31 Aug 2015
4 Apr 2015
25 Sep 2012
It makes me feel childishly peeved actually!!! (Sad to admit, but true!)
18 Apr 2012
Well that's it ............. after 3 days struggle I have given up on this idea!!!! Did not matter what I tried nothing seemed right, and the painting just would not come together.
I have just finished wheeling the roller and covering it all with gesso.
So once again there is a pristine white canvas, 36" x 48", staring reproachfully at me from my easel !!!!!!!!!!!
Ah me, it's back to the drawing board ............................
22 May 2011
I had noticed advertisements for photo-imaging on wrapped canvas and recently had the opportunity to try this method out with a company called BAGS OF LOVE who are based in the U.K.
I must say that I found them really helpful and efficient. All I had to do was provide an image of my painting and choose the size of canvas, - 'Bags of Love' would do all the rest. Of course, from an artistic viewpoint the photograph needed to be, as near as possible, true with regard to colour and detail. The finished canvas arrived well-wrapped (and undamaged) in under two weeks. I was certainly pleased with the result and have since had a second one reproduced.
(photo-print on wrapped canvas)
4 May 2011
Life-drawing was the very first formal art class I ever attended. This was at the tender age of 15 when, after school was over for the day each Friday, I went to my friends house for tea and we then took the bus to the local School of Art in Folkestone, Kent, UK.
Tea was always the same .... poached mushroom stalks on toast of all things. I loved them!
Tea may not have differed but the life models certainly did ... a variety of shapes and sizes, both men and women. As I recall they were mostly what one might describe as 'mature', with lots of wrinkles and bulges! It was certainly challenging but we learnt a great deal, and it was the start of my life long interest in drawing people.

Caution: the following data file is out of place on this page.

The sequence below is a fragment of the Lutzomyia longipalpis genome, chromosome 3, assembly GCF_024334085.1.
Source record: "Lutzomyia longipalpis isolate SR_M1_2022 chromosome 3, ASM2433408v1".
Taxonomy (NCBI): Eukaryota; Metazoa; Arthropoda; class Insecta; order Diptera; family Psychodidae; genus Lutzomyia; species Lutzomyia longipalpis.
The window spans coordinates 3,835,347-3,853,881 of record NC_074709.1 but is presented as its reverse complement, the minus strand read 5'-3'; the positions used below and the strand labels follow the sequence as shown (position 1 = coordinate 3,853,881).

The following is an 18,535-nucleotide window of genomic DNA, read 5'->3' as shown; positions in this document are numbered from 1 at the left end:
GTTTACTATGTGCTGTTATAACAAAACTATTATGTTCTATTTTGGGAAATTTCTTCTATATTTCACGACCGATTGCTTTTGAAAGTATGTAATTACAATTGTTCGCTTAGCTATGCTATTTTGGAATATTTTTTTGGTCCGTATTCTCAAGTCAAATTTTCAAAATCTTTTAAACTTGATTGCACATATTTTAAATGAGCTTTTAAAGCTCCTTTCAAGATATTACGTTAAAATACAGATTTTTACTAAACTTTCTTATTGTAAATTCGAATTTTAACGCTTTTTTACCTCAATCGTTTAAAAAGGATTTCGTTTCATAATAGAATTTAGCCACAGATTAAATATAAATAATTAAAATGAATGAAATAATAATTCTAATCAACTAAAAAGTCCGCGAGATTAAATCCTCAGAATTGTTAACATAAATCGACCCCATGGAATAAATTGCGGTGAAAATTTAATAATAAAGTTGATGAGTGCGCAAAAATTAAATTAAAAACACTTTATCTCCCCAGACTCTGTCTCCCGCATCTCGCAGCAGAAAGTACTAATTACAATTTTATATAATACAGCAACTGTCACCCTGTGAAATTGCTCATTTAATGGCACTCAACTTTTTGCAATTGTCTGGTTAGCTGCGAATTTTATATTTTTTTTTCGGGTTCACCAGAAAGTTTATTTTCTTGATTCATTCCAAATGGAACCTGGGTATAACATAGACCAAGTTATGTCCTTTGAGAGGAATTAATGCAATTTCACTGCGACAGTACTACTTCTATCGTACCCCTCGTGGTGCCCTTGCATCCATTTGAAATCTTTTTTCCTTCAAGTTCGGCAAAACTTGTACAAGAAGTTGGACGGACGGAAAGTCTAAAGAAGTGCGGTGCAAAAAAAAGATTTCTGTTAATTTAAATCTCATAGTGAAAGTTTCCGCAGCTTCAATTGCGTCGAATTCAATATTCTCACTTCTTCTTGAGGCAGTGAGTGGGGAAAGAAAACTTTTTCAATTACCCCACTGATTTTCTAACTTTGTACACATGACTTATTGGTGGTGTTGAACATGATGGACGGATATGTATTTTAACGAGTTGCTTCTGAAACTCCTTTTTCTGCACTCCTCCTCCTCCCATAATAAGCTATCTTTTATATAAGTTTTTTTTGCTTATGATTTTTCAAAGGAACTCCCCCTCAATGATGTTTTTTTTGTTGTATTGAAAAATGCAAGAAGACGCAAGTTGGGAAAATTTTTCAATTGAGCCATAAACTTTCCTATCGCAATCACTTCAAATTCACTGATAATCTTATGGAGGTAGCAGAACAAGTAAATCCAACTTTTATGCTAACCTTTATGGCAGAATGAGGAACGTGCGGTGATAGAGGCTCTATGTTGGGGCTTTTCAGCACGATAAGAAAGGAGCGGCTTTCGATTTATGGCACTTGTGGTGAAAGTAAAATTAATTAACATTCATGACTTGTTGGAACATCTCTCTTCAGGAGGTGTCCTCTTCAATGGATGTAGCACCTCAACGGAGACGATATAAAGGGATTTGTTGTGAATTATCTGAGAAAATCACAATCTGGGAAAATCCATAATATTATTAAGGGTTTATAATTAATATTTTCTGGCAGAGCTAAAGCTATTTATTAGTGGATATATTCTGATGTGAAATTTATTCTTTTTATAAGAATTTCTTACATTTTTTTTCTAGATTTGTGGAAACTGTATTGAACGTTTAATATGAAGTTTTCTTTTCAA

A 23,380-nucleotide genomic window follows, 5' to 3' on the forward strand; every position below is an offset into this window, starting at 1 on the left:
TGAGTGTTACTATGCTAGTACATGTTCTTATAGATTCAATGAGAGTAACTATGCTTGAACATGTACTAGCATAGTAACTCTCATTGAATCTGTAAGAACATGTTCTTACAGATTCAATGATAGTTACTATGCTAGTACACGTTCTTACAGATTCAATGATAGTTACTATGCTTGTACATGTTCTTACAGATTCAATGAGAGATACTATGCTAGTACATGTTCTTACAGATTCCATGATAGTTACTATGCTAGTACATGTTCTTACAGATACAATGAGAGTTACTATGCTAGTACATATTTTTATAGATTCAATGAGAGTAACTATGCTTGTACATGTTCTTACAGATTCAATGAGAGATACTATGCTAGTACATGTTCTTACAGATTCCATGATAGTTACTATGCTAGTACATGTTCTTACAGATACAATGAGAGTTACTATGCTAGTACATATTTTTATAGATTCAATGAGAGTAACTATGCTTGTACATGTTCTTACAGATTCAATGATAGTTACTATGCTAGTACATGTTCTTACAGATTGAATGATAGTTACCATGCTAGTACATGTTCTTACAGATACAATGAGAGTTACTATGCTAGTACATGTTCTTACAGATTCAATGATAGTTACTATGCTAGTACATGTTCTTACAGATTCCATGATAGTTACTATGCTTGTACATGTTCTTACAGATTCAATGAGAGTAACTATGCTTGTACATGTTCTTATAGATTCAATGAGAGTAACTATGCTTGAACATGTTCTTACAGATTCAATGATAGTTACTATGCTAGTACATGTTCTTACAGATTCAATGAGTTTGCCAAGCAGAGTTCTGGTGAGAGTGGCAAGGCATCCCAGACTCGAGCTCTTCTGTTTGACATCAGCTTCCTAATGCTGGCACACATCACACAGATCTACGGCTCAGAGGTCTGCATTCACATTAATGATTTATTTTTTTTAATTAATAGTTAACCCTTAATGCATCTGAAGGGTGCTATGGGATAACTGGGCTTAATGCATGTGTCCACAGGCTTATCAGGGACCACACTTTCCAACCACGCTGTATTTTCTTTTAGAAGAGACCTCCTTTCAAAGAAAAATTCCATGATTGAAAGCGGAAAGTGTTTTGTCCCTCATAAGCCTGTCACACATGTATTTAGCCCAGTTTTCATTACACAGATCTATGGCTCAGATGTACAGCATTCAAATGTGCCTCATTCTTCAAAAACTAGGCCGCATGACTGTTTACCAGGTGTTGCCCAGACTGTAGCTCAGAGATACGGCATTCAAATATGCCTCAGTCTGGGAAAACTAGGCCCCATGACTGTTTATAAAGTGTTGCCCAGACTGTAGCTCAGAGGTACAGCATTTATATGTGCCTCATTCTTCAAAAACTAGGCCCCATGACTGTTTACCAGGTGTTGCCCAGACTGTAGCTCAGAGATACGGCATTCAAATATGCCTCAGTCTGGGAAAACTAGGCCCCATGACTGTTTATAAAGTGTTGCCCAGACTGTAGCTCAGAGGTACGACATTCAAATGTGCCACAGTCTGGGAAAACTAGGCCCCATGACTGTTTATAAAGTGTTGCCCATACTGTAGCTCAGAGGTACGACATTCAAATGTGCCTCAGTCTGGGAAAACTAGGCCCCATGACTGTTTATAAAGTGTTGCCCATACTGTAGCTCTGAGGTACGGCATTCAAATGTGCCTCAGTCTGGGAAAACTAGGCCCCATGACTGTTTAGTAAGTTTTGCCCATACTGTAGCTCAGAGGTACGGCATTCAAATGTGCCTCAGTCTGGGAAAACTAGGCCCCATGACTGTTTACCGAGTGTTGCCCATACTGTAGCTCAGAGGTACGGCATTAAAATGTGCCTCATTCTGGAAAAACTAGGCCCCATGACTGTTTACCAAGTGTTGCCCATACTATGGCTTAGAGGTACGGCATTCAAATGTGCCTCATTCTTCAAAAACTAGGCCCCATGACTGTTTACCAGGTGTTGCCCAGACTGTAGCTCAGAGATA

I hate to think how many years ago that was!!!!
21 Mar 2011
11 Jan 2011
I didn't make any New Year Resolutions .... which was rather cowardly of me. But if I had one of them would have been to get painting on a regular basis again. I'm ashamed to say that I haven't lifted a paintbrush or pencil for several weeks now and I can't seem to get going at all!
PAINTER'S BLOCK? Is there such a thing I wonder, or is it pure idleness? No, I just feel that I have no direction at the moment and keep waiting for inspiration! Even the merest 'whiff' would be nice.
Get a grip, girl, do!
25 Sep 2010
I feel that I want to branch out and experiment, that I should 'move on' from representational renderings to something a bit more original and expressive. Although I don't think my paintings are exactly 'photographic', to my mind they don't show much imagination or originality.
Imagination and original ideas do not come easily and I often wonder if such things are innate or if one can cultivate them through trial and error! Two books that fill me with hope for better things, if I can only keep on trying, are:
The Creative Artist by Nita Leland and The New Spirit of Watercolor by Mike Ward and I find both wonderful sources of information and inspiration, and surely as relevant today as they were 20 years ago. The first version of Nita's book came into print in 1990, and she launched a further book The New Creative Artist in 2006 (this one I have yet to get hold of).